The Archbishop of Verona

By Carl Liggio, Sr.

In Italy, during the early days of the Renaissance, the city of Verona had grown from the burgeoning trade that was engulfing Europe as it emerged from the Middle Ages. As a result of this, Verona no longer had room for all of its citizens within the confines of the city walls which offered protection for its inhabitants.

Because there was no longer room for growth in Verona, the city fathers met and determined that part of the population would have to leave the protected walls of the city. After some debate, it was decided that the Jewish enclave in the city would be asked to leave.

As was to be expected, the Jewish enclave did not appreciate this and protested loudly. To resolve the issue of whether the Jewish enclave would have to go, it was agreed that there would be a debate between the Senior Rabbi for Verona and the Archbishop of Verona.

The debate was to take place in the coliseum in Verona, which was situated at the outer edge of the city but within the confines of the protected walls of Verona. The coliseum was one of the largest in Italy – as large as the famous Coliseum in Rome. Of course, this being the Renaissance, they did not have microphones and amplifiers, so the debate had to take place in a rudimentary form of sign language.

The appointed day came and the coliseum was packed with people. The Archbishop stood up and began the debate by waving his arm in a wide semicircular gesture (arm fully extended and waved from left to right). The Rabbi got up and pointed a single finger toward the ground, making repeated emphatic motions.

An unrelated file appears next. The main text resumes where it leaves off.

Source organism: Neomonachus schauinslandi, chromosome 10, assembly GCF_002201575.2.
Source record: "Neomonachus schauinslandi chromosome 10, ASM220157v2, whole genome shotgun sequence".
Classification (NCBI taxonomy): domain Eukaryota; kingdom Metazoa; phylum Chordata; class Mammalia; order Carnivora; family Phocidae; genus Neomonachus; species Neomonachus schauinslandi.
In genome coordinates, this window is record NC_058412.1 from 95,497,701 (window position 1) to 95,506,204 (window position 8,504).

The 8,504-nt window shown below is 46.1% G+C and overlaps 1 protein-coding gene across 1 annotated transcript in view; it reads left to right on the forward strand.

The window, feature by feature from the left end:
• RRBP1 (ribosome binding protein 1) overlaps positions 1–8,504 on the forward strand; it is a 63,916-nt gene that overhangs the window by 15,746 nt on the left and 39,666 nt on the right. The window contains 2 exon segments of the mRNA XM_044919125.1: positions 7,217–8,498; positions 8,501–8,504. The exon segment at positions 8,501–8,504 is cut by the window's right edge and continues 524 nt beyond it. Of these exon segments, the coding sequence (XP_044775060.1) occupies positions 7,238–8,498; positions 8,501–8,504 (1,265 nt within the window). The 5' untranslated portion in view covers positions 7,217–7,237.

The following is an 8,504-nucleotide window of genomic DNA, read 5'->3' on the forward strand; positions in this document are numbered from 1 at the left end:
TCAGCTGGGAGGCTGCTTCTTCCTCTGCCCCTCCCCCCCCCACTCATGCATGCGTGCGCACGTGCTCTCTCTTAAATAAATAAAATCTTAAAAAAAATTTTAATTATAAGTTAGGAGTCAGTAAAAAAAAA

The Archbishop stood up again and extended his arm with three fingers sticking up. The Rabbi got up and held a single finger (his index finger) in the air.

The Archbishop then took out a loaf of bread and broke it. The Rabbi looked at him, shrugged his shoulders, took out an apple and took a bite out of it.

At this point the Archbishop fainted dead away and the Rabbi was declared the winner.

Each of their supporters rushed to them.

The Archbishop’s supporters upon reaching him asked what happened. The Archbishop responded:

I started by saying “God is everywhere.” (Making arm-sweeping gesture again)

He responded by saying “God is here.” (Making a pointing-to-the-ground gesture)

I said, “God is Three.” (Again holding three fingers up)

But he said, “God is One.” (Again holding one finger up)

I then took out the loaf of bread to demonstrate God’s goodness and generosity, as set out in the parable of the fishes and loaves. And he took out an apple for original sin.

It was at that point I knew I had lost the debate.

The Rabbi’s supporters asked him what happened. He responded:

I don’t know. He started by saying, “Get out of Verona.” (Making arm-sweeping gesture again)

I responded by saying, “We will stay right here.” (Making pointing-to-the-ground gesture)

He said, “You have three days to get out.” (Again holding three fingers up)

I said, “We will take one year.” (Again holding one finger up)

And then we broke for lunch.

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